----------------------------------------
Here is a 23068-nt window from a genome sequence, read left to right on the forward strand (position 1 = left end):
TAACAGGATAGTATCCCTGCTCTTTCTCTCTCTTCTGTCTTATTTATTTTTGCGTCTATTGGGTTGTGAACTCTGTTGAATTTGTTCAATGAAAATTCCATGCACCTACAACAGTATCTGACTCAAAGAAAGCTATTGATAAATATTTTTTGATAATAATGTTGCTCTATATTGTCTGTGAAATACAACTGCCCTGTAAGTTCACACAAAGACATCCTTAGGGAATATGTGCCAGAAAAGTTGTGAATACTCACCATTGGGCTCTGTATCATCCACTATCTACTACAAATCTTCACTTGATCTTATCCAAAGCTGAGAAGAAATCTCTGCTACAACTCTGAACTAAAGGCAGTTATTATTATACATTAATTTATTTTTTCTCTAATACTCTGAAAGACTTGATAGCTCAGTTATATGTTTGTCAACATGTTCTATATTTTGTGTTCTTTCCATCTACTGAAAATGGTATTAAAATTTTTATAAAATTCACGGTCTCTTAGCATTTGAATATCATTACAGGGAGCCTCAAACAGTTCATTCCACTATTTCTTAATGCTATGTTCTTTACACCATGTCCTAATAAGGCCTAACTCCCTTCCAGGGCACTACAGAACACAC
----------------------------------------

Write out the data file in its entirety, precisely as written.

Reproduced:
Here is a 23068-nt window from a genome sequence, read left to right on the forward strand (position 1 = left end):
TAACAGGATAGTATCCCTGCTCTTTCTCTCTCTTCTGTCTTATTTATTTTTGCGTCTATTGGGTTGTGAACTCTGTTGAATTTGTTCAATGAAAATTCCATGCACCTACAACAGTATCTGACTCAAAGAAAGCTATTGATAAATATTTTTTGATAATAATGTTGCTCTATATTGTCTGTGAAATACAACTGCCCTGTAAGTTCACACAAAGACATCCTTAGGGAATATGTGCCAGAAAAGTTGTGAATACTCACCATTGGGCTCTGTATCATCCACTATCTACTACAAATCTTCACTTGATCTTATCCAAAGCTGAGAAGAAATCTCTGCTACAACTCTGAACTAAAGGCAGTTATTATTATACATTAATTTATTTTTTCTCTAATACTCTGAAAGACTTGATAGCTCAGTTATATGTTTGTCAACATGTTCTATATTTTGTGTTCTTTCCATCTACTGAAAATGGTATTAAAATTTTTATAAAATTCACGGTCTCTTAGCATTTGAATATCATTACAGGGAGCCTCAAACAGTTCATTCCACTATTTCTTAATGCTATGTTCTTTACACCATGTCCTAATAAGGCCTAACTCCCTTCCAGGGCACTACAGAACACAC